This morning, I was reading ‘Our Women on the Ground’, a book with essays by Arab women reporting on the Arab world. Curled up under two huge blankets that were swallowing me whole, with hot tea on the cardboard box I use as a bedside table, I was reading about unimaginable horrors and daily tribulations that people live through in places that are not Berlin. I know sadness is relative, I know people everywhere have problems and they matter even though they might not include lack of electricity or civil war. But there was one phrase in the book that struck me, and it was about how the time we’re not enjoying life is the time we are wasting.
I started making music because it made me feel alive. As opposed to other things I considered studying or working in, music and writing didn’t feel bland, they felt different and they made me feel different, too. Nonetheless, after graduating in Songwriting in June, I fell into a black hole trying to figure out how to do anything other than music. For some reason, being a musician suddenly seemed like a ridiculous idea, and when I told people what my major had been, I felt like my degree sounded made up. To join the world of grownups, properly join it, I felt like I had to come up with a plan B, a different career path entirely, that other people – but mostly me – could take seriously.
When I read that sentence in the morning, I remembered what drew me to music in the first place – the joy of it. All the decisions I had made in my life up until this point had been driven by the innate desire to get the most out of my life, and for the first time in months, I felt like that wasn’t something to be ashamed of. Maybe it was actually something to be proud of.
Working in creative industries is hard for myriad different reasons – no one is doing it for the money or the recognition (or actually, maybe many people are but those are the last things you’ll get out of it). But the hardest part is believing that you are a musician, that you are doing something worthy and aren’t just working on some personal vanity project. I forgot that for a few months and spent all of the summer applying to marketing internships instead. In the end, I didn’t take any of the offers because something didn’t sit right with me, even though I couldn’t figure out what it was.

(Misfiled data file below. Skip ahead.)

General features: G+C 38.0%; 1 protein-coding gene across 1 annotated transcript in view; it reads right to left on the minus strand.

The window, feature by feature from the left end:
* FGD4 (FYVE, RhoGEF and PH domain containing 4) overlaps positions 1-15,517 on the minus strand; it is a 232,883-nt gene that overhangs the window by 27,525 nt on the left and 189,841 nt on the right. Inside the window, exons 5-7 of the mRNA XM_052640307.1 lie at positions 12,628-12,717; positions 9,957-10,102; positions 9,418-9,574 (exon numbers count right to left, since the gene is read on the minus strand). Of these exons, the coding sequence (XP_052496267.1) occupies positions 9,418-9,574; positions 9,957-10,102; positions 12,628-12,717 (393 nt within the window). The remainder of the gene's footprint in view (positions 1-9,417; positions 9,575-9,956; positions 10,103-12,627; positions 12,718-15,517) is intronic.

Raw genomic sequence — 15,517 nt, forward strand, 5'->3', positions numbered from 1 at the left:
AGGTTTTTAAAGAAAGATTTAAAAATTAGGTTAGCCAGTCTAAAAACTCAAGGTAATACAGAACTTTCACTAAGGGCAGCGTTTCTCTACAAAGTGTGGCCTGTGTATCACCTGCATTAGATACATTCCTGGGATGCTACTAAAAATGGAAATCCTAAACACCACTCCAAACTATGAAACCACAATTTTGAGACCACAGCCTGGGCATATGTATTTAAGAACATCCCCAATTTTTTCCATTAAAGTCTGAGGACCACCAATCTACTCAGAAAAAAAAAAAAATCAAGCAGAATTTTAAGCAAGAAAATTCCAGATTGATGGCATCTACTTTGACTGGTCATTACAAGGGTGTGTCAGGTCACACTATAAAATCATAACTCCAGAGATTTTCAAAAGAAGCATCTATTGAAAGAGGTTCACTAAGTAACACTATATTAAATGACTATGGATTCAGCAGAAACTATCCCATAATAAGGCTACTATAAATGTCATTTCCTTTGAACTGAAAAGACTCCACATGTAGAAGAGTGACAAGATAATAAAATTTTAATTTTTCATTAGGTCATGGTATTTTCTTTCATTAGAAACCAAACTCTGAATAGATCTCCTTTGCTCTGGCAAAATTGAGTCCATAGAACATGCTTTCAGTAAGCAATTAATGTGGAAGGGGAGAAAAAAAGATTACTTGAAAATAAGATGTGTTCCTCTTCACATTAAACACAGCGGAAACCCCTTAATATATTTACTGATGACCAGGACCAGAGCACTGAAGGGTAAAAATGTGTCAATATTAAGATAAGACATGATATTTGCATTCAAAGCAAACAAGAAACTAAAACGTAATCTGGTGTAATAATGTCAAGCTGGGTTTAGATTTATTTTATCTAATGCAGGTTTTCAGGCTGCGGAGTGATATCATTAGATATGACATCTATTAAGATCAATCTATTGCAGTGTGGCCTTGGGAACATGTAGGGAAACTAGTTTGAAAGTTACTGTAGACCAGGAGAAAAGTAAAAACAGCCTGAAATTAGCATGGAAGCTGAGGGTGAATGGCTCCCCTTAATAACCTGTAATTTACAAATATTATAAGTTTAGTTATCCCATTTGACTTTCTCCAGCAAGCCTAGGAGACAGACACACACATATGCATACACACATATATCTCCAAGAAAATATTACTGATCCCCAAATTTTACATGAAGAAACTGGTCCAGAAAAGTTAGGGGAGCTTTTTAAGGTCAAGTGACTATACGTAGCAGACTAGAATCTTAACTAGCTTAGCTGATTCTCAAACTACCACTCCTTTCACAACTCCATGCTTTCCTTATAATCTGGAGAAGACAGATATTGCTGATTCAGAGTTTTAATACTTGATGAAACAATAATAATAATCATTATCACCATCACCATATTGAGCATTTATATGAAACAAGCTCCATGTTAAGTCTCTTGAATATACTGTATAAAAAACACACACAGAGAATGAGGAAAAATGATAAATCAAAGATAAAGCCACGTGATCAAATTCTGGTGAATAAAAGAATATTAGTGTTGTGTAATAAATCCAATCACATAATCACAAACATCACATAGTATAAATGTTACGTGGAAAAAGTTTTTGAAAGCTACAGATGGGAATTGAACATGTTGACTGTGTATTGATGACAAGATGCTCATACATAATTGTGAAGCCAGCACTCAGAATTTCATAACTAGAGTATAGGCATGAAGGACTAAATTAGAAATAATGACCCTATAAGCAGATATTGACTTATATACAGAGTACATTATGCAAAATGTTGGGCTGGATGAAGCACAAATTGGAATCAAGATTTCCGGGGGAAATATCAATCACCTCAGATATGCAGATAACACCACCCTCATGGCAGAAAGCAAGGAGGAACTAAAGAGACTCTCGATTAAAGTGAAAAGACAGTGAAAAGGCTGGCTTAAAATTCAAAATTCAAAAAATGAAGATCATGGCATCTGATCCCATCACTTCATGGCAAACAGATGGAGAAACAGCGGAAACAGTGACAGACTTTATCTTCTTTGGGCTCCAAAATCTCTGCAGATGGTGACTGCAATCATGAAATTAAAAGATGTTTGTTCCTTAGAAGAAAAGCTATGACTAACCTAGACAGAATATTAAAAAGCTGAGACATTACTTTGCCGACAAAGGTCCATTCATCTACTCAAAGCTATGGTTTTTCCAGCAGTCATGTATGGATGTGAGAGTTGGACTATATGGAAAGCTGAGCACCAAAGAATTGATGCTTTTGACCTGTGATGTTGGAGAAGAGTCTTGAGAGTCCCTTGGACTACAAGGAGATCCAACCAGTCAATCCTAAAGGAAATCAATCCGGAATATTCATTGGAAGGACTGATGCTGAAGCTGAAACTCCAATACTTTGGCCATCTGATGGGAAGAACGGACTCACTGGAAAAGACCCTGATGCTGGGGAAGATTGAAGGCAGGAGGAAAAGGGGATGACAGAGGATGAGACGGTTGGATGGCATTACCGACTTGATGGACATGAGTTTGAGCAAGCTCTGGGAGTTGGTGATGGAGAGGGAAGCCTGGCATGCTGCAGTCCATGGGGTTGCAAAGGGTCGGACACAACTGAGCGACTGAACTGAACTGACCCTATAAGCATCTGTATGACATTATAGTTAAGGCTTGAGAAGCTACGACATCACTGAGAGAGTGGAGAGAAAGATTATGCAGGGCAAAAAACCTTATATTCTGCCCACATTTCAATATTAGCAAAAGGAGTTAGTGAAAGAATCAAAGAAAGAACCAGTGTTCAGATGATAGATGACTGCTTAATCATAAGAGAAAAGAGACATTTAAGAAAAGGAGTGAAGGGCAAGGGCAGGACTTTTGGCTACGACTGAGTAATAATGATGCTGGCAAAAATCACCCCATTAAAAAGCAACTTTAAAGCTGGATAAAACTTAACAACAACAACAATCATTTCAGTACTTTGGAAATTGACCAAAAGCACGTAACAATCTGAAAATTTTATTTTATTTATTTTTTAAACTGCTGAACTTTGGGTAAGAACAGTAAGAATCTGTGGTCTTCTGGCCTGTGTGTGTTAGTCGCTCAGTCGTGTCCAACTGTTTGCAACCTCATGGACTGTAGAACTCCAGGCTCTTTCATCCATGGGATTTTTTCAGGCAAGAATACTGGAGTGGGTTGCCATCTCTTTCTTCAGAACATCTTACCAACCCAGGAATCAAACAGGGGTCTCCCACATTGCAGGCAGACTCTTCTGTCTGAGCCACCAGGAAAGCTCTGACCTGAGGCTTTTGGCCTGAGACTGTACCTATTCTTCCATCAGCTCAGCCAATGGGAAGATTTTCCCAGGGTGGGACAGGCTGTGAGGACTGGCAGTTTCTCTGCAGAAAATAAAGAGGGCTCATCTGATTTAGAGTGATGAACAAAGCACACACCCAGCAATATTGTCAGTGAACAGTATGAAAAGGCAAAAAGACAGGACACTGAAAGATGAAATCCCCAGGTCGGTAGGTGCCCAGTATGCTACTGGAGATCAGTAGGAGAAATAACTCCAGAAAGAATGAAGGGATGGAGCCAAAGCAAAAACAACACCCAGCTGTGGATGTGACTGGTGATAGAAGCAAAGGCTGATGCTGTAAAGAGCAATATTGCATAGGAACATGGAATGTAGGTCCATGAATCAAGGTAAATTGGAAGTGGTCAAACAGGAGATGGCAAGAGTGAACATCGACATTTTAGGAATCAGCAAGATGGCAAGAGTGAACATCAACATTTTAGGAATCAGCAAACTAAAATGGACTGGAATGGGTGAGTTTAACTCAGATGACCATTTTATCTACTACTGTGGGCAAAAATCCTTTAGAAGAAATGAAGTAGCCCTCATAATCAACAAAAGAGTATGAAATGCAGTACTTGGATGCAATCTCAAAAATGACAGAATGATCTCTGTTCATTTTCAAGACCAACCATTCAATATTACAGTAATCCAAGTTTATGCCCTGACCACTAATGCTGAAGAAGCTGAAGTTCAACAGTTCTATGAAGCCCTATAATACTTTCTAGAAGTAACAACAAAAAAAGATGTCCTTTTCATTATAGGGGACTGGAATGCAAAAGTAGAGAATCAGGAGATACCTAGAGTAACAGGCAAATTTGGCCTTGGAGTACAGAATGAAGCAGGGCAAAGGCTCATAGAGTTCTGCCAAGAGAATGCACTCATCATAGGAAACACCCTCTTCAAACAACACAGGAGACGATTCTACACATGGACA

That sentence hit home. Life is about enjoying every single moment. Sure, we do things because we have to. I have a job that pays because I like to eat and have a roof over my head. But I’m not changing my lifestyle or the person I am so that I can start taking myself more seriously. Because, really, nobody wins when people start taking themselves too seriously. I want to have fun and experience joy and do things I believe in, like having coffee walks in the middle of the day and kicking leaves around in the park, and then coming home to play the guitar and write this blog post. And tomorrow, I will wake up and go to work and know that I’m doing it all so I can keep doing the other thing. Being a musician and enjoying every single moment of it.